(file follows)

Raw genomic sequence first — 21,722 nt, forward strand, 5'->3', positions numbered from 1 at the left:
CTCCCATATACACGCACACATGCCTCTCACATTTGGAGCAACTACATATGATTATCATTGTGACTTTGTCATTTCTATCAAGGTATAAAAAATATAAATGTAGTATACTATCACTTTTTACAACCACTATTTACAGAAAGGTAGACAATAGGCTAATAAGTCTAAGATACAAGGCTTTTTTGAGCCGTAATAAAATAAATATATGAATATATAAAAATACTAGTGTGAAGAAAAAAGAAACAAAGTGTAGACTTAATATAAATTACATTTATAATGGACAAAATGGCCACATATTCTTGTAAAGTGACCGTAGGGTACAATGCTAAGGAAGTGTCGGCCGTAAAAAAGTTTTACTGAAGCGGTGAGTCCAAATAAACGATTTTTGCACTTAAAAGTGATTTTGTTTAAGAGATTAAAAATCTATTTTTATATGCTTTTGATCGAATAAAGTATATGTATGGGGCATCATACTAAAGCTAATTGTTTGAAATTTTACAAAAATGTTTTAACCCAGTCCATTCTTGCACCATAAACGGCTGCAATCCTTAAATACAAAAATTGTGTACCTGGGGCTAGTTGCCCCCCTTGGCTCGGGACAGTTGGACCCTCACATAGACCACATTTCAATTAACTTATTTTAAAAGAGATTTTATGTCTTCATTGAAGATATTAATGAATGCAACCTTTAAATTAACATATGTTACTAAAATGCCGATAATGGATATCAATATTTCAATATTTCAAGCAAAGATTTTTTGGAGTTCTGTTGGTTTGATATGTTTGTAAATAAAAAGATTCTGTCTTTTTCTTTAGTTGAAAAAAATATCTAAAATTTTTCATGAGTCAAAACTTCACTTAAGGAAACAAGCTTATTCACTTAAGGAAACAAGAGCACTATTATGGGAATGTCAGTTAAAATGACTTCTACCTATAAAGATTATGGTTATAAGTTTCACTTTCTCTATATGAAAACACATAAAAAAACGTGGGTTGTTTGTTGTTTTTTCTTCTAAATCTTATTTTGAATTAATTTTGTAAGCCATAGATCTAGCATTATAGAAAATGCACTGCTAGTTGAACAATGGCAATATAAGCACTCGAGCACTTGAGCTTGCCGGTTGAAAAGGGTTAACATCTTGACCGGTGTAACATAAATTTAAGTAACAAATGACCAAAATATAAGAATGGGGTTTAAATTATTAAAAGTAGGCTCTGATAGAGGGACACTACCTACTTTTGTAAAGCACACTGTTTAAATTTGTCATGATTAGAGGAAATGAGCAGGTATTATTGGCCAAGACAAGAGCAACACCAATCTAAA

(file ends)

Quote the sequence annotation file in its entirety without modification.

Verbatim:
Raw genomic sequence first — 21,722 nt, forward strand, 5'->3', positions numbered from 1 at the left:
CTCCCATATACACGCACACATGCCTCTCACATTTGGAGCAACTACATATGATTATCATTGTGACTTTGTCATTTCTATCAAGGTATAAAAAATATAAATGTAGTATACTATCACTTTTTACAACCACTATTTACAGAAAGGTAGACAATAGGCTAATAAGTCTAAGATACAAGGCTTTTTTGAGCCGTAATAAAATAAATATATGAATATATAAAAATACTAGTGTGAAGAAAAAAGAAACAAAGTGTAGACTTAATATAAATTACATTTATAATGGACAAAATGGCCACATATTCTTGTAAAGTGACCGTAGGGTACAATGCTAAGGAAGTGTCGGCCGTAAAAAAGTTTTACTGAAGCGGTGAGTCCAAATAAACGATTTTTGCACTTAAAAGTGATTTTGTTTAAGAGATTAAAAATCTATTTTTATATGCTTTTGATCGAATAAAGTATATGTATGGGGCATCATACTAAAGCTAATTGTTTGAAATTTTACAAAAATGTTTTAACCCAGTCCATTCTTGCACCATAAACGGCTGCAATCCTTAAATACAAAAATTGTGTACCTGGGGCTAGTTGCCCCCCTTGGCTCGGGACAGTTGGACCCTCACATAGACCACATTTCAATTAACTTATTTTAAAAGAGATTTTATGTCTTCATTGAAGATATTAATGAATGCAACCTTTAAATTAACATATGTTACTAAAATGCCGATAATGGATATCAATATTTCAATATTTCAAGCAAAGATTTTTTGGAGTTCTGTTGGTTTGATATGTTTGTAAATAAAAAGATTCTGTCTTTTTCTTTAGTTGAAAAAAATATCTAAAATTTTTCATGAGTCAAAACTTCACTTAAGGAAACAAGCTTATTCACTTAAGGAAACAAGAGCACTATTATGGGAATGTCAGTTAAAATGACTTCTACCTATAAAGATTATGGTTATAAGTTTCACTTTCTCTATATGAAAACACATAAAAAAACGTGGGTTGTTTGTTGTTTTTTCTTCTAAATCTTATTTTGAATTAATTTTGTAAGCCATAGATCTAGCATTATAGAAAATGCACTGCTAGTTGAACAATGGCAATATAAGCACTCGAGCACTTGAGCTTGCCGGTTGAAAAGGGTTAACATCTTGACCGGTGTAACATAAATTTAAGTAACAAATGACCAAAATATAAGAATGGGGTTTAAATTATTAAAAGTAGGCTCTGATAGAGGGACACTACCTACTTTTGTAAAGCACACTGTTTAAATTTGTCATGATTAGAGGAAATGAGCAGGTATTATTGGCCAAGACAAGAGCAACACCAATCTAAA